Chance the Rapper fans launch mayoral campaign
The MC previously rapped about possibly running for office in his 2015 track Somewhere in Paradise.
Fans of Chance the Rapper have launched an online campaign urging the hip-hop star to run for mayor in his native Chicago, Illinois.
The No Problem hitmaker, real name Chancelor Bennett, has always been involved in his local community, but last month (Mar17), he stepped up his efforts and announced plans to donate $1 million (£804,000) to public schools in his hometown after having a disappointing meeting with Illinois governor Bruce Rauner about the state's education funding.
He also started the Chicago Public School Social Works crowdsourcing site to boost funds, and on Friday (31Mar17), Chance announced he had secured a $1 million donation from bosses at the Chicago Bulls basketball team to kickstart a new fund specifically for literature and the arts.
Chance's dedication to helping city kids has earned him great admiration from his fellow Chicagoans, and now a group of local artists and designers are trying to encourage the MC, nicknamed Lil Chano, to run for office.
They have unveiled the website Chano4Mayor.com, which is aimed at convincing the 23-year-old to challenge current Mayor Rahm Emanuel for the leadership role when the next election takes place in February, 2019.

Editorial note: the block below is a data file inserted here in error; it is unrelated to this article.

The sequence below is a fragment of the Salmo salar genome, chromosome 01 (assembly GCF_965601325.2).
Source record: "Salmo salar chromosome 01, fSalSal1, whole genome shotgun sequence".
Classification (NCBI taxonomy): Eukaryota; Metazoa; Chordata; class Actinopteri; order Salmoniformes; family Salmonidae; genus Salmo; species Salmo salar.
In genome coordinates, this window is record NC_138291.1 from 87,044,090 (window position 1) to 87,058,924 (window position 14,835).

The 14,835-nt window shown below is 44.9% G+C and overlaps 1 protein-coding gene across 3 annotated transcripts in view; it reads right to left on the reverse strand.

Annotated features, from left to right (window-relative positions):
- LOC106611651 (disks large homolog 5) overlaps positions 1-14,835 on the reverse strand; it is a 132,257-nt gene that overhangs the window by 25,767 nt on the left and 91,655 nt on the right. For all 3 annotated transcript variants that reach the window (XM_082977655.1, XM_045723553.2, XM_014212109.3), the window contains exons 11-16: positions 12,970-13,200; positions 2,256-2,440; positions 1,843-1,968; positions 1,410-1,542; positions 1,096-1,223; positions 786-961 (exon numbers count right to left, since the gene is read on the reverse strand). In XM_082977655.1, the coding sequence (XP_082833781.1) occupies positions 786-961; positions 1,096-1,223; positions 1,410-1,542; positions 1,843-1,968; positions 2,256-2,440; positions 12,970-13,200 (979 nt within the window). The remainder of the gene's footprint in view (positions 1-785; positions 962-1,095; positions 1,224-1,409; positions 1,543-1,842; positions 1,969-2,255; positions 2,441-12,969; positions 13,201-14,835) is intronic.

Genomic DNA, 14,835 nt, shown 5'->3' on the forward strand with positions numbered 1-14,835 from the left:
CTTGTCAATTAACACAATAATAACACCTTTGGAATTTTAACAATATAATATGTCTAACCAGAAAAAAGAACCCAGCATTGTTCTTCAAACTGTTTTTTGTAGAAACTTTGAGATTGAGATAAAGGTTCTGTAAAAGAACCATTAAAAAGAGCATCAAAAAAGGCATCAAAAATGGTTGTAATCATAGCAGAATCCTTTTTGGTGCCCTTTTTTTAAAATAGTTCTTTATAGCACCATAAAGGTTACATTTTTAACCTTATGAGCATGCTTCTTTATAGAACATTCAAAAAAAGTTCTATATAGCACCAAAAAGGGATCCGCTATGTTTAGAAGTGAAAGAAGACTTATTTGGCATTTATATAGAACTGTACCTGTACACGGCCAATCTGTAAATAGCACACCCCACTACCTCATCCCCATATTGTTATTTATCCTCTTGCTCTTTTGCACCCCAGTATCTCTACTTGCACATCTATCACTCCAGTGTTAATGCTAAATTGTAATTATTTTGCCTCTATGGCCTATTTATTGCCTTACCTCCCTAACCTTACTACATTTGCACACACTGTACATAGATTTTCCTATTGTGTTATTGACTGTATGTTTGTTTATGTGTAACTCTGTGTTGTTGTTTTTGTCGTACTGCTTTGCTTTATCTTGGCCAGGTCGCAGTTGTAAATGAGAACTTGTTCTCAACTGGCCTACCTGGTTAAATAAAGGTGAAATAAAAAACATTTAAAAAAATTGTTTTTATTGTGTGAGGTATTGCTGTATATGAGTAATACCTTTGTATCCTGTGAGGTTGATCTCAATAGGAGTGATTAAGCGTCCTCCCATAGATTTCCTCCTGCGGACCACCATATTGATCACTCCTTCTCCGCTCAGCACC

The home page of the newly-launched site features lyrics from Chance's 2015 track Somewhere in Paradise, on which he raps, "They say I'm savin' my city/Say I'm stayin' for good/They screamin' 'Chano For Mayor'/I'm thinkin' maybe I should".
It goes on to highlight the increased closure of schools and mental health clinics, and widespread civil rights violations by officers in the Chicago Police Department under Emanuel's watch as reasons for their call for a change in leadership, especially as the city currently does not have a limit on the number of terms a mayor can run for.
Chance has yet to respond to the campaign, but Bea Malsky, one of the designers involved in the effort, insists just having the rapper voice his opinions for the next election could help boost voter turn out, which fell to under 33 per cent in 2015, when Emanuel began his second four-year term in office.
"We would be very happy if he'd become more politically involved and he endorsed a candidate who stands up for the same things that he stands up for in his music," Malsky told The Chicago Sun-Times, revealing they began working on the website before Chance announced his public school donations.
If Chance ever does decide to swap rap for a career in politics, he will be following in the footsteps of his father Ken Bennett, who previously worked with former U.S. President Barack Obama, and served as deputy chief of staff to Mayor Emanuel.
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